Answering the Call
Elizabeth Goddard credits her mother’s overflowing bookshelves with kindling her voracious love of reading. From children’s books to classics far above her grade level, Goddard devoured them all. Perhaps it could also be said that they devoured her. Or maybe they simply filled her up until the only way she could find release was to spill those words out on the page in new and wondrous configurations.
With such a beginning, how could she be anything but a writer? It’s not only what she loves, but what she feels called to do. And with more than 40 faith-based novels written and a million copies sold, it’s clear that Goddard is determined to answer that call.
In her official bio, Goddard says, “A reader once told me that when she feels down, she picks up one of my books. She knows it will take her away from her troubles, at least for a while. That made me smile because I understand the need to ride on the winds of imagination. As a reader, I enjoy a novel that will whisk me away to another time and place.”
Goddard understands the importance of escape and entertainment. Stress can be deadly—even more so in these challenging times. Her stories, “set in unique locations and filled with adventure and suspense,” give comfort to her readers and a respite from the troubles of the day. Still, there’s more to what she calls her “ministry of words” than emotional sanctuary. Her greatest hope, Goddard says, is that her writing will not only entertain her readers but draw them closer to God.
Goddard makes no apologies for her faith. “I have the Lord to thank for giving me the dream to write novels,” she says, “and for making it come true…I encourage you to dream big, and follow those dreams He gives you.”
Today, Goddard is here to talk with us about her latest book, COVERT COVER-UP, a romantic thriller with a hero and heroine whose emotional wounds war with their desire for love. Goddard balances romance and suspense on the edge of a knife, even as she explores the complex interactions between faith and pain.
You’re known for your uplifting, faith-based stories. What are some of the challenges and rewards of writing for the Christian market?
The biggest challenge really has to do with adding the spiritual thread. Think about how complicated combining two genres—romance and suspense or mystery—and weaving those two together can be. In Christian fiction, I also need to weave the spiritual thread in as well. Though I do allow that thread to develop organically as I write, I still need to make sure it’s balanced with the romance and suspense and doesn’t overwhelm the story.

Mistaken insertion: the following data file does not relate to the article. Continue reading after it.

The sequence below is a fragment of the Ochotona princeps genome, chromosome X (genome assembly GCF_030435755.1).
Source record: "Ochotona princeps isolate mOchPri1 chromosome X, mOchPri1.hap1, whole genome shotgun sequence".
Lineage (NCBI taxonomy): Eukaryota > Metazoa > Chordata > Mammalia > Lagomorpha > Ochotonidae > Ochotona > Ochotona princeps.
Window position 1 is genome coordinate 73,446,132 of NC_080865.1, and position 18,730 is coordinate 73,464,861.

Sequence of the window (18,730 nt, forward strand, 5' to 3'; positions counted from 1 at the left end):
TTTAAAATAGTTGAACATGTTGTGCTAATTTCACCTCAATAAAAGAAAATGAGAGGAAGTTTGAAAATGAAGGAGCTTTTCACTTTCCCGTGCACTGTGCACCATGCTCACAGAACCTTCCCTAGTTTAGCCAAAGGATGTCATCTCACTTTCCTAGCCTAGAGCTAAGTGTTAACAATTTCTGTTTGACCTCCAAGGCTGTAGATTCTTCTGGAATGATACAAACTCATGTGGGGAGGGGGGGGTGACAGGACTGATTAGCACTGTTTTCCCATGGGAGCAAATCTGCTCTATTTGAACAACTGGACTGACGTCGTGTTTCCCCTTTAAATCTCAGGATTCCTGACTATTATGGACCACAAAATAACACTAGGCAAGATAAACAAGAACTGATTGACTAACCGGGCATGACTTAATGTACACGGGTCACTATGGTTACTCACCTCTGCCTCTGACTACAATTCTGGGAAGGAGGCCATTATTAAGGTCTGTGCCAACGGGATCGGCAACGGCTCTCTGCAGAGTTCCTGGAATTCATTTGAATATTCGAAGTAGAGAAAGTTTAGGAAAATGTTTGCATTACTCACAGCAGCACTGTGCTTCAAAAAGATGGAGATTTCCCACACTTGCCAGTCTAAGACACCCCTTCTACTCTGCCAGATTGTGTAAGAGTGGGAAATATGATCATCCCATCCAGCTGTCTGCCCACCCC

Without spoilers, can you tell us a little bit about your COVERT COVER-UP? What inspired it?
I had a lot of fun with this story. It started with one of those rare moments when I was actually feeling the creative muse. Ha! Setting always inspires me, and I had settled on Castle Crags near Mount Shasta. That’s when I knew my hero needed to be a world class rock climber. What could happen to him while he traveled the world that would change his life forever and bring danger to his door? The story starts after he’s entrenched in life as a father and a widower, his competitive climbing days behind him, and he soon discovers his deceased wife wasn’t who he thought she was.
Can you share with us a little bit about your writing process?
After 40-plus books you would think I would have a tried-and-true method, but I find that every book is different for me. Some books need more plotting and others I’m rather a pantser. I find that usually I’m somewhere on that spectrum between the two, not completely one or the other. Add to that, sometimes I use sticky post-it notes on a big white board, and other times I simply write out the plot on my computer. As a professional writer, I definitely have to write on a schedule. I can’t wait for the muse to strike or I would never meet deadlines.
Secrets and secrecy play a huge role in COVERT COVER-UP. What do you think this book says about the effect of secrets on family and romantic relationships?
Secrets can rip families apart or, at the very least, cause tremendous pain. I tried to show that when writing about the betrayal Beck experienced regarding his wife’s secrets, as well as his deep need to understand. He experienced utter desperation and wanted nothing more than to learn the truth and also to understand . . . because if he could understand then he could forgive and perhaps even repair the rift. When someone is secretive or even betrays you, that doesn’t mean your ties to them are broken. You’re still very much linked emotionally and psychologically, and unfortunately, all of it has a ripple effect on every person connected.
What advice would you give to aspiring and pre-published writers?
My advice has always been to attend conferences to make the most important connections you can make to further your career. Even though most conferences have shifted to online this year, I still believe this advice stands. Make connections—mentors, editors, agents, and other writers—and constantly work on your craft. Read, read, read, and write, write, write.
I’m currently working on book four in Mount Shasta Secrets (LIS) as well as the second book in Rocky Mountain Courage, a new series for Revell.